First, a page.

Bursa soars on govt plan to cut CPO export tax


KUALA LUMPUR: BURSA Malaysia surged to an all-time high yesterday, fuelled by fund buying of heavyweight Sime Darby Bhd and other plantation stocks after the government announced plans to cut export tax of crude palm oil (CPO) by more than half.

The benchmark FTSE Bursa Malaysia KLCI (FBM KLCI) advanced 11.72 points to a record high of 1,661.47.

The index moved between the 1,649.66 and 1,662.14 levels throughout the day, dealers said, adding that the solid showing was in line with steadier regional markets.

CPO prices had been on the downtrend in the last six months but in the last three weeks, it suddenly plunged. 

Three days ago, palm oil suffered its biggest loss in nearly three years. It tumbled 9 per cent to RM2,255 per tonne – its steepest daily drop since the 2008 financial crisis.

But since news reports of possible lowering of CPO tax surfaced two days ago, palm oil prices had started to climb a little.

Yesterday, the third-month benchmark crude palm oil futures traded RM1 higher to close at RM2,352 per tonne. Volume totalled 16,317 lots, higher than the usual 12,500 as some traders took up positions ahead of positive news from the government.

Over at the equities market, plantation stocks like Sime Darby, Kuala Lumpur Kepong Bhd and United Plantations Bhd were among top 10 gainers yesterday.

When met at the opening of the Malaysian Timber Council Global Woodmart here yesterday, Plantation Industries and Commodities Minister Tan Sri Bernard Dompok said he prefers the proposal to take effect as soon as possible but it is for the Cabinet to decide. 

"We want to reduce stockpiles. The lowering of the CPO tax, if approved by the Cabinet, will help boost CPO exports. Hopefully, this will help stabilise falling prices," he said.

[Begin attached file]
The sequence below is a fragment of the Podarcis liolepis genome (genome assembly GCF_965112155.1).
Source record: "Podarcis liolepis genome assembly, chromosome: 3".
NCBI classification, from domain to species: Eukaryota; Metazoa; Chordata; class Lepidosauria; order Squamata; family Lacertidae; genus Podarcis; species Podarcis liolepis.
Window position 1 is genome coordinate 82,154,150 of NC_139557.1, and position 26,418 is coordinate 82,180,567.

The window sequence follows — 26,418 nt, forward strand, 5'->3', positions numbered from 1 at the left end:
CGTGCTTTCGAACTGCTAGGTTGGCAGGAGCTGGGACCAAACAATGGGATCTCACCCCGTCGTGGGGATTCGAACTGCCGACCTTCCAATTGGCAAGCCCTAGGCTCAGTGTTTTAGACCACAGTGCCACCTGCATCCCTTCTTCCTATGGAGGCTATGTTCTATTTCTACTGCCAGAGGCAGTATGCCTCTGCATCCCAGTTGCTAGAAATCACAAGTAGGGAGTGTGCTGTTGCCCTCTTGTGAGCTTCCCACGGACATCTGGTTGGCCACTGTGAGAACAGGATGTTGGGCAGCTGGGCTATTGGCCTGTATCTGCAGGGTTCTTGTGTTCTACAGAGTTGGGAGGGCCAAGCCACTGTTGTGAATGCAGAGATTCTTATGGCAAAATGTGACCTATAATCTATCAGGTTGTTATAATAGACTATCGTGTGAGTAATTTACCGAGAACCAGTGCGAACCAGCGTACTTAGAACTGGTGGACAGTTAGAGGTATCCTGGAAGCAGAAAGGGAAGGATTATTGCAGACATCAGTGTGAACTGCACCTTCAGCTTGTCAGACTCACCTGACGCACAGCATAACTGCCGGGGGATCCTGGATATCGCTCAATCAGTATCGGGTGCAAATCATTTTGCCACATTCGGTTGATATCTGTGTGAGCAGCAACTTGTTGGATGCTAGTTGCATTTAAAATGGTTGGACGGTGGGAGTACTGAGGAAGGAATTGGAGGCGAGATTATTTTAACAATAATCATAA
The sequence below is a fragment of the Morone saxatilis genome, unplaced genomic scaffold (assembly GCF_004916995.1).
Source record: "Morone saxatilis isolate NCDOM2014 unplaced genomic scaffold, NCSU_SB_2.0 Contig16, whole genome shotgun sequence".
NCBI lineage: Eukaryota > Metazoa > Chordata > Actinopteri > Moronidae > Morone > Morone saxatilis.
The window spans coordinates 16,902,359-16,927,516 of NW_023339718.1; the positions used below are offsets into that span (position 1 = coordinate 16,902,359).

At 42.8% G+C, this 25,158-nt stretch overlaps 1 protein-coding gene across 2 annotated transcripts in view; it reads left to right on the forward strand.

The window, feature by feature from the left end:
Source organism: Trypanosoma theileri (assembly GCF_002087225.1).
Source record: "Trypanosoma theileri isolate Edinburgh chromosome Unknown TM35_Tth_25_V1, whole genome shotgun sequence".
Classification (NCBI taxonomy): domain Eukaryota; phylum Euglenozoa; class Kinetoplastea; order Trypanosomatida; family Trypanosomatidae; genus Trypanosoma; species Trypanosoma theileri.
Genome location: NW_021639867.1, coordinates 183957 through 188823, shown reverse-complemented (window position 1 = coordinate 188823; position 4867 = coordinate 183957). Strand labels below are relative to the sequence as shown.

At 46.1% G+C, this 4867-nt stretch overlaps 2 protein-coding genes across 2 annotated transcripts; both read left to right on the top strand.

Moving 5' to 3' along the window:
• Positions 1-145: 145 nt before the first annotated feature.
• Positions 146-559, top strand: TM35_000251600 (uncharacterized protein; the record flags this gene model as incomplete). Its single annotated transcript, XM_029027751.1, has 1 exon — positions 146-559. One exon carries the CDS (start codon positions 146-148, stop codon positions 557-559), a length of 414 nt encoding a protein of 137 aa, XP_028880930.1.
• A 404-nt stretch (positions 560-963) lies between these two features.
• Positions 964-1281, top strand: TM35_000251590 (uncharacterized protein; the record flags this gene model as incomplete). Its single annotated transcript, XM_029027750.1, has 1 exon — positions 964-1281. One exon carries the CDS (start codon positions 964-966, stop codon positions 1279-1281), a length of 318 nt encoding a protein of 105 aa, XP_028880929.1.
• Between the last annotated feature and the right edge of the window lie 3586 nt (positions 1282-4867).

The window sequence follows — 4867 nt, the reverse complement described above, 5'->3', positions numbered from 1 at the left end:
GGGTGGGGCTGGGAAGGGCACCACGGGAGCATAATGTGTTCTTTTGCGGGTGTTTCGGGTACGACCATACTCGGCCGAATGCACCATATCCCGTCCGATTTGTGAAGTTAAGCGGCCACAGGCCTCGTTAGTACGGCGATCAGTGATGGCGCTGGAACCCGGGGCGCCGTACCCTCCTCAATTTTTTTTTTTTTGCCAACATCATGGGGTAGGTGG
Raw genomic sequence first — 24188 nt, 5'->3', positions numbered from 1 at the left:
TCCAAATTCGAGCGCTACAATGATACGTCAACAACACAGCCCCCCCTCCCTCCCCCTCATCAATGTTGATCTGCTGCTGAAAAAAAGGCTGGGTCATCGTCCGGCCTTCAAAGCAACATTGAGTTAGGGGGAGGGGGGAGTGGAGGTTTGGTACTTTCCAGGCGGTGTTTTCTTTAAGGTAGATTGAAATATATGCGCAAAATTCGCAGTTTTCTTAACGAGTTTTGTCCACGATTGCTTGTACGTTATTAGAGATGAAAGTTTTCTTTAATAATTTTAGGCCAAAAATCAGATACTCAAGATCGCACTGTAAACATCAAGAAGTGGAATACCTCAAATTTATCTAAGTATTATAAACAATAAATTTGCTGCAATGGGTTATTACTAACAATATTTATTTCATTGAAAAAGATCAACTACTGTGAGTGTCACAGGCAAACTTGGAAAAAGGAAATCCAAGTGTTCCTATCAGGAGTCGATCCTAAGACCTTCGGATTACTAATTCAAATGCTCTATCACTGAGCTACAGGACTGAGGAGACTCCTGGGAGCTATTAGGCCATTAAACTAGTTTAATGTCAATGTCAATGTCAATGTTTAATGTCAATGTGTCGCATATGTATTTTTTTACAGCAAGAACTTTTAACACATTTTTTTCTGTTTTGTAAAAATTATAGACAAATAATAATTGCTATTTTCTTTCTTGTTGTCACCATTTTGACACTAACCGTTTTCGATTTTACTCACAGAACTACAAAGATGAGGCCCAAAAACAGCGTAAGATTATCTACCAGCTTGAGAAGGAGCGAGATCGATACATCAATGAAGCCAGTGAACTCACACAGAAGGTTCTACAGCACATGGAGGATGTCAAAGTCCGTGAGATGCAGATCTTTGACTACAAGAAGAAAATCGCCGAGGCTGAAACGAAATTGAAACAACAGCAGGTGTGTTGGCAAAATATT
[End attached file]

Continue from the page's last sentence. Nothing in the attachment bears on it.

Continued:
Oil palm planters, while admitting the lowering of the 23 per cent CPO tax will allow refiners be more competitive, said a more practical rate is between 4 and 5 per cent.

“The proposed rate of between 8 to 10 per cent is still prohibitive. If the CPO tax rate is lowered to between 4 and 5 per cent, it is still bearable for planters,” a Sabah-based planter grudgingly said.

“Over here, we’ve to sell our fruits at huge discounts to millers compared to planters in Peninsular Malaysia. Apart from paying corporate tax to the federal government, we also have to pay sales tax to the Sabah government,” he told Business Times via phone interview.

Separately, an oil palm planter in the Peninsular concurred that the lowering of CPO tax to between 4 and 5 per cent is a more realistic option.

“The proposed reduction in CPO tax to between 8per cent and 10 per cent is still too prohibitive. At between 4 and 5 per cent, the problem can be realistically tackled in two prongs. First, producers can still bear the burden and second, it’ll facilitate some CPO exports,” he said.

"These are short-term solutions as longer term excess refining capacity in Indonesia will reduce their competitiveness," he added.

Currently, oil palm planters in the Peninsular pay windfall tax when CPO price exceeds RM2,500 per tonne in the cash market. Planters in Sabah and Sarawak pay that tax when the price surpasses RM3,000 per tonne.

The planter suggests that the government abolish the current punitive windfall tax and have the proceeds of the CPO tax to subsidise cooking oil instead.